The Quarterly of the Texas State Historical Association, Volume 5, July 1901 - April, 1902 Page: 72
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72 Tealas Historical Association Quarterly.
shall become operative after being recommended by the Executive
Council and approved by two-thirds of the (entire membership of
the Association, the vote being taken by letter ballot). [members
present and voting at any regular meeting; provided, that notice
of the proposed amendment shall be given in the announcement of
The members of the Association will regret to hear that Profes-
sor Bugbee, who has been Corresponding Secretary and Treasurer
since its organization, and to whose intelligent and faithful service
much of its success has been due, has found himself under the
necessity of resigning on account of ill health. His duties will be
discharged, until his successor can be elected, by Mr. E. C. Barker.
Professor Bugbee has obtained a leave of absence from the Uni-
versity, and expects to spend some time in New Mexico. He goes
followed by innumerable good wishes and hopes for his speedy res-
toration and return to his work.
Until this year the regular annual meetings of the Association
have been held at the University on the day following Commence-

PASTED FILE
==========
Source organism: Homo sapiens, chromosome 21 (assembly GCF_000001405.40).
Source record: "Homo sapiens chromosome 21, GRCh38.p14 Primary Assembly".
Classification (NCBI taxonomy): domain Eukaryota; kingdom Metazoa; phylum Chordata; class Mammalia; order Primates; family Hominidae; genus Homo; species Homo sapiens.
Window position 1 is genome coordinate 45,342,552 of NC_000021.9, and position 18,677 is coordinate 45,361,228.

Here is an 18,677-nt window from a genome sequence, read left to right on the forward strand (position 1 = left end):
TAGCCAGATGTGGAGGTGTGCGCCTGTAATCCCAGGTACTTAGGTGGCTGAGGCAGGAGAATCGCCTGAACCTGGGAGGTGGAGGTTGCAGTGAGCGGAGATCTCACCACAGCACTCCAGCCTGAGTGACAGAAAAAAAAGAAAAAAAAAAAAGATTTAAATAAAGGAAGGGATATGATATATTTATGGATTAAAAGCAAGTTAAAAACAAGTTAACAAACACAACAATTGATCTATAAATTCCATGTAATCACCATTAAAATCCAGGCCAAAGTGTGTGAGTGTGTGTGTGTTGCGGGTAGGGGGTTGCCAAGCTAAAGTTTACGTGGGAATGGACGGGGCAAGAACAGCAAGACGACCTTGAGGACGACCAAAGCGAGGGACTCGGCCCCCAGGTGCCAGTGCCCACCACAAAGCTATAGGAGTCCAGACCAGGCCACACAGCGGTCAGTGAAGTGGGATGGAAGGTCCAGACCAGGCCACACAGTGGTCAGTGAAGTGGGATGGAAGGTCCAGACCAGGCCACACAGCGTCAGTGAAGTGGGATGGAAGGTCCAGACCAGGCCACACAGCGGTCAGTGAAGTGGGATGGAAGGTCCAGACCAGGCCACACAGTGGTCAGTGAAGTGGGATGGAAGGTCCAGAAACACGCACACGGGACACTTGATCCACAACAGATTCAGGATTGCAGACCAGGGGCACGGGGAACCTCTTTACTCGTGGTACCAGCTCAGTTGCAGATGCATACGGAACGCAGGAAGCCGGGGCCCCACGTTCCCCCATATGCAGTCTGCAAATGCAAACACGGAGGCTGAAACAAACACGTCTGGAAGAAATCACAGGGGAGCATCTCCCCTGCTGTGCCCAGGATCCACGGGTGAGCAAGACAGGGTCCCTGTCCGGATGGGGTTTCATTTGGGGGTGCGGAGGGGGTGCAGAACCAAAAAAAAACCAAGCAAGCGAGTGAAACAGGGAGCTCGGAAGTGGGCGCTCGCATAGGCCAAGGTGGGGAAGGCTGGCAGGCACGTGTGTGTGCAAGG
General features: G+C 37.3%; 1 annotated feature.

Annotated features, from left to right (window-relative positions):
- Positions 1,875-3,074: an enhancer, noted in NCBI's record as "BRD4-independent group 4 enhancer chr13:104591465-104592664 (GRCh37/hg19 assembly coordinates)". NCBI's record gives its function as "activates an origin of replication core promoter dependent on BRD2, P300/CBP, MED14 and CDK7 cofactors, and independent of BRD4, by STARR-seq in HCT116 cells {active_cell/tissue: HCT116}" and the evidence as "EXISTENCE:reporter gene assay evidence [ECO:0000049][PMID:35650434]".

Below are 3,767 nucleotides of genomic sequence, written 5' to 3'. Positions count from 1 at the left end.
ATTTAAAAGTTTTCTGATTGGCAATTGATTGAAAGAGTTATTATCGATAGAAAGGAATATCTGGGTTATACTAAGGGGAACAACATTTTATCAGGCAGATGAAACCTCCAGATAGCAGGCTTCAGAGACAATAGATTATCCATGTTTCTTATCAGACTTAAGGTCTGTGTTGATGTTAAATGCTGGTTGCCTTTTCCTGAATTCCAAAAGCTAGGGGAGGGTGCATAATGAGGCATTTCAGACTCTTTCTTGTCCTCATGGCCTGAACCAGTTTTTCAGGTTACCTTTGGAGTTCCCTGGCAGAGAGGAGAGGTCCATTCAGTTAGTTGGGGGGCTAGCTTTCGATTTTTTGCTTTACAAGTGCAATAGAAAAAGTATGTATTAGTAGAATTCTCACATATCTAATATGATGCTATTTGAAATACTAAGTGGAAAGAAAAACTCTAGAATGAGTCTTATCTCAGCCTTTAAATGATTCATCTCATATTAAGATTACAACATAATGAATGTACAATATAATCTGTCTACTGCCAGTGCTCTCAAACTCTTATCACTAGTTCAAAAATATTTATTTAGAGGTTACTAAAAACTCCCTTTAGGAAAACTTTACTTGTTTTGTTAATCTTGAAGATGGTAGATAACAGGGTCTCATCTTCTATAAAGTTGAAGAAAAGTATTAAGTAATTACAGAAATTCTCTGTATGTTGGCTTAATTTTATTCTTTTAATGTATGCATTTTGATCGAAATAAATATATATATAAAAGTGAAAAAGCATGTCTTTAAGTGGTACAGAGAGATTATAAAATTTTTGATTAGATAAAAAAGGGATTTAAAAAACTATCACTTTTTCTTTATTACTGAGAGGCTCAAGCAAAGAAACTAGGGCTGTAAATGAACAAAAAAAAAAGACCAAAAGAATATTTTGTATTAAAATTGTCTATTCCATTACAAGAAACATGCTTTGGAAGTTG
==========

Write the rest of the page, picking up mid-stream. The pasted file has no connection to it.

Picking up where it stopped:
ment. The time has been found very unsuitable, mainly for the
reason that all those who attend the Commencement exercises-
as most of the members in Austin do-have little energy left for
the meeting of the Association. The Council will soon take up
the selection of another date, and it is hoped that the time chosen
will be satisfactory enough to become fixed permanently.
The Texas Veteran's Association has sustained a sad loss in the
death of its President, Col. Guy M. Bryan, and its Chaplain, Dr.
Rufus C. Burleson. They went out almost together, Dr. Burleson
dying May 14, and Col. Bryan June 3.
Dr. Burleson's life was devoted mainly to the work of education
in Texas. A biographical sketch of him appears in this number.
iHe was a member of the Council of the Association from its organ-
ization till his death, and was most energetic and faithful in the
discharge of his duties as such. iHe never missed a meeting that
he could attend. Few men in Texas had such intimate connection
with so many lives, and he will be widely mourned.
In the death of Colonel Bryan the Association has lost one of its
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Texas State Historical Association. The Quarterly of the Texas State Historical Association, Volume 5, July 1901 - April, 1902, periodical, 1902; Austin, Texas. (texashistory.unt.edu/ark:/67531/metapth101021/m1/78/: accessed December 12, 2017), University of North Texas Libraries, The Portal to Texas History, texashistory.unt.edu; crediting Texas State Historical Association.